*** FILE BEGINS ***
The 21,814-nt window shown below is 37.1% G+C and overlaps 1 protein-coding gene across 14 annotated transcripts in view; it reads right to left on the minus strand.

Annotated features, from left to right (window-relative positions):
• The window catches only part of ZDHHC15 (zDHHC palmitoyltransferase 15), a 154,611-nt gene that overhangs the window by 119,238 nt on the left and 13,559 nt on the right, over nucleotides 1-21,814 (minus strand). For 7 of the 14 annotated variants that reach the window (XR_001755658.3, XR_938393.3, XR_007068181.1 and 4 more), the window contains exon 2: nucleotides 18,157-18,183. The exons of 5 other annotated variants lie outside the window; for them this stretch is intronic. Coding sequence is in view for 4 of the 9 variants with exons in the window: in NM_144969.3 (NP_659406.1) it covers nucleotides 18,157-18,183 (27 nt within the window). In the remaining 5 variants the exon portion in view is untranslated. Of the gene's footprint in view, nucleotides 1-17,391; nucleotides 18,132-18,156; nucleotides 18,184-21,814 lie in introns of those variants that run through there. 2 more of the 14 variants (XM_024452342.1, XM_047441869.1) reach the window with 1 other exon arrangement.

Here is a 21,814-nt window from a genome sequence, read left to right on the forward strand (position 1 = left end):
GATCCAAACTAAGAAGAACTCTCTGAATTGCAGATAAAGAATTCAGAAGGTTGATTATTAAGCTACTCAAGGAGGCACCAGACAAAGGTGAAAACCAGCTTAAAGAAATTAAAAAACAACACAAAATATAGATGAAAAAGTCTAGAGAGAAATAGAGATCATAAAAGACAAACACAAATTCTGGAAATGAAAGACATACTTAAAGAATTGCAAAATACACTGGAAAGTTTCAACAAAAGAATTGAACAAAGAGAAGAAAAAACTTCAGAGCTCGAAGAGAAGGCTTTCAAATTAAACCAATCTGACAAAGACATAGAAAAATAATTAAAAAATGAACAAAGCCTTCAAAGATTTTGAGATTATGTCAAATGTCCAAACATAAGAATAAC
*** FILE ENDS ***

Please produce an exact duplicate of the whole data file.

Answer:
The 21,814-nt window shown below is 37.1% G+C and overlaps 1 protein-coding gene across 14 annotated transcripts in view; it reads right to left on the minus strand.

Annotated features, from left to right (window-relative positions):
• The window catches only part of ZDHHC15 (zDHHC palmitoyltransferase 15), a 154,611-nt gene that overhangs the window by 119,238 nt on the left and 13,559 nt on the right, over nucleotides 1-21,814 (minus strand). For 7 of the 14 annotated variants that reach the window (XR_001755658.3, XR_938393.3, XR_007068181.1 and 4 more), the window contains exon 2: nucleotides 18,157-18,183. The exons of 5 other annotated variants lie outside the window; for them this stretch is intronic. Coding sequence is in view for 4 of the 9 variants with exons in the window: in NM_144969.3 (NP_659406.1) it covers nucleotides 18,157-18,183 (27 nt within the window). In the remaining 5 variants the exon portion in view is untranslated. Of the gene's footprint in view, nucleotides 1-17,391; nucleotides 18,132-18,156; nucleotides 18,184-21,814 lie in introns of those variants that run through there. 2 more of the 14 variants (XM_024452342.1, XM_047441869.1) reach the window with 1 other exon arrangement.

Here is a 21,814-nt window from a genome sequence, read left to right on the forward strand (position 1 = left end):
GATCCAAACTAAGAAGAACTCTCTGAATTGCAGATAAAGAATTCAGAAGGTTGATTATTAAGCTACTCAAGGAGGCACCAGACAAAGGTGAAAACCAGCTTAAAGAAATTAAAAAACAACACAAAATATAGATGAAAAAGTCTAGAGAGAAATAGAGATCATAAAAGACAAACACAAATTCTGGAAATGAAAGACATACTTAAAGAATTGCAAAATACACTGGAAAGTTTCAACAAAAGAATTGAACAAAGAGAAGAAAAAACTTCAGAGCTCGAAGAGAAGGCTTTCAAATTAAACCAATCTGACAAAGACATAGAAAAATAATTAAAAAATGAACAAAGCCTTCAAAGATTTTGAGATTATGTCAAATGTCCAAACATAAGAATAAC